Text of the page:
Apr 232017
 

Two weeks ago I added the Donations for GExperts page. A few days later I received the first money through PayPal. Thanks for that!

I have now used that credit for donations to other open source software that I use daily:

I had always wanted to donate to those projects but never came around actually doing that. So, having some ready to use credits on PayPal made me finally do it.

Apr 152017
 

If you want to say thank you for my work on GExperts, there are the following options:

Contribute to the GExperts quality
You can either contribute good bug reports or – even better – bug fixes to GExperts. I’d actually prefer that over getting money. Good bug reports include the Delphi version (and language), the Windows version, the GExperts version, the settings used and steps to reliably reproduce the problem. Screen shots might also help. Use the bug report form on Sourceforge for that.

You can do even more by taking over the maintenance of GExperts for a particular Delphi version. I am currently using Delphi 2007 for most of my work, with a bit of Delphi XE2 and the latest version sprinkled in. So most of the other versions don’t really get tested. If you regularly use e.g. Delphi 6, 7, 2005, 2006, 2009 or 2010, why not take over testing and possibly bug fixing GExperts for these versions? For now, I still have working installations of these Delphi versions, but I am not sure that I will go to much effort to keep them working in the future. If one of them breaks, I might decide to drop GExperts support for them. By taking on the responsibility for them, you ensure they will still be around in a few years.

Contribute new features to GExperts
Contributing features to GExperts involves more than just suggestions (even though I am open to these too, please use the feature requests form page on SourceForge for that.)

It’s also not only about implementing them and sending me patches. It’s about thinking about how to integrate them into the existing code and UI. If you want to contribute code, please feel free to contact me.

Donate money
If you can’t do any of the above, you can donate money. I suggest the following amounts:

  • 50 Euros per year for private use via Flattr this or Paypal donate
  • 100 Euros per developer per year for commercial use via Flattr this or Paypal donate

It’s up to you of course. If you think it’s worth more, I definitely won’t complain, but if you can’t afford these, smaller amounts are also OK.

Mar 192017
 

A while ago I stopped using the formatter branch and officially took over the trunk of the GExperts repository. When I announced that on G+, Stefan Glienke asked me about my plans for GExperts.

My answer today is still the same as back then:

I will release new GExperts versions when I feel like it. And I will continue to call them experimental. There will be no rigorous testing, since nobody has volunteered to take on that responsibility. I will be using the latest development version in my daily work, so for now you can assume that at least the Delphi 2007 and XE2 versions are reasonably stable. This will change once I move on to newer versions, but unfortunately I don’t see that in the near future.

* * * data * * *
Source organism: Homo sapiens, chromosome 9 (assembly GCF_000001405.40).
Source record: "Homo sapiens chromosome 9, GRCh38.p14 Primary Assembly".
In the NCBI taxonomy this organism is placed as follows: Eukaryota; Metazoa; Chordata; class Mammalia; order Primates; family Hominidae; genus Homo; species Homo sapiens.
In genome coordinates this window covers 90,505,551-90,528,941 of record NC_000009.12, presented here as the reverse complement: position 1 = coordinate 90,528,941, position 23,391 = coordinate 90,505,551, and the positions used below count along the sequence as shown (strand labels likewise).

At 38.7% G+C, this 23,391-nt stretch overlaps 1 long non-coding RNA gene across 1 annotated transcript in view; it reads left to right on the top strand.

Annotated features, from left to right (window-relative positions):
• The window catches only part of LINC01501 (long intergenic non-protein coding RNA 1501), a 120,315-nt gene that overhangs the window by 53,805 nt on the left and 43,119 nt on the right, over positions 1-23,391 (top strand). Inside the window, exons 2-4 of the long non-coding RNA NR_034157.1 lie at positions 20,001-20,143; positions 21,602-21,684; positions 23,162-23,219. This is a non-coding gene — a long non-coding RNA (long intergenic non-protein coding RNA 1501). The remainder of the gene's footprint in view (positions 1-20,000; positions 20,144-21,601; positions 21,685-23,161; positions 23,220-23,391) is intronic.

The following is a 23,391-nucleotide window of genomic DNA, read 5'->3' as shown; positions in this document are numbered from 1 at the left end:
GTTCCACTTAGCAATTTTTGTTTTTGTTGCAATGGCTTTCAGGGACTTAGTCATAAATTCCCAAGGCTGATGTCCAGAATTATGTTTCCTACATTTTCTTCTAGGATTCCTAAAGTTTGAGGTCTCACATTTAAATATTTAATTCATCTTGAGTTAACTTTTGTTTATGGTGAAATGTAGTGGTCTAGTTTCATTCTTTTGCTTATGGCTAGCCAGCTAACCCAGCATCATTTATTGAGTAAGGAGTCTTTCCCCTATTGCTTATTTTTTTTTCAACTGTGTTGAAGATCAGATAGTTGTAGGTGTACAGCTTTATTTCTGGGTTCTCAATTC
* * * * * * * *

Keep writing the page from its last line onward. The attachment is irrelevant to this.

So, if you don’t like this, I would welcome volunteers to step forward and assume the responsibility of testing GExperts preferably with the Delphi versions they use every day. Your reward will be a place in the contributor list and possibly the pain of working with a not quite stable IDE.

Mar 192017
 

Some people have started pestering me about making a new release (you know how you are!). Don’t think that this has done anything to actually make me do it, I simply thought it to be the right time with Delphi 10.2 Tokyo apparently right around the corner.

I have created installers for all supported Delphi versions.

I don’t remember all the new features and bug fixes that went into this release, but I am pretty sure it is more stable and has more features than the previous one.

But anyway:

Please be aware that I mostly work with Delphi 2007, so this version can be regarded as tested quite well, followed by Delphi XE2. The others are only known to compile and new features are usually tested superficially with all versions. This is particularly true for Delphi 6/7 and 2005/2006.

Head over to the Experimental GExperts page to download the latest release it.

Display and edit keyboard macros with GExperts

 Delphi, GExperts  Comments Off on Display and edit keyboard macros with GExperts
Mar 112017
 

The GExperts Macro Library expert can now display and edit keyboard macros that have been recorded in the Delphi IDE.

It uses the information I described in my article on Interpreting Delphi IDE Keyboard Macros.

You get to this dialog via the context menu of a macro.

It allows you not only to display and edit text.

But also special keys.

And, on top of that, it works with Unicode, in Unicode aware IDEs (>= Delphi 2005).

(The above are Arabic characters, but I have no idea whether it means anything. I just typed a few keys.)

Just in case you are interested in these two keyboard macros:

ReadOnly Property
Read Write Property

Save these files anywhere and load them into the Macro Library expert.

They are supposed to generate a property for a class’ field: Copy the field definition from the private section to the public section. Position the cursor on the first character and start the macro.

Interpreting Delphi IDE Keyboard Macros (Updated)

 Delphi, GExperts, Uncategorized  Comments Off on Interpreting Delphi IDE Keyboard Macros (Updated)
Mar 042017
 

Keyboard macros have been part of the Delphi IDE since basically forever (I remember using them in Delphi 5 but I wouldn’t rule it out that they already existed in Delphi 1 which I never used.)

GExperts also has had the Macro Library Expert since I know about it to overcome the Delphi IDE’s shortcoming of having only one keyboard macro.

This expert handles the macros as a black box, storing them in a binary stream which is used to get them from and pass them to the IDE and to save and load them from files.

So far I haven’t seen any documentation of the format these macros are stored in. That’s a real shame because it prevented the Macro Library Expert to become more useful, by allowing to edit existing macros.

I have had a look at data stored in its configuration files and tried to interpret them. Here is what I found: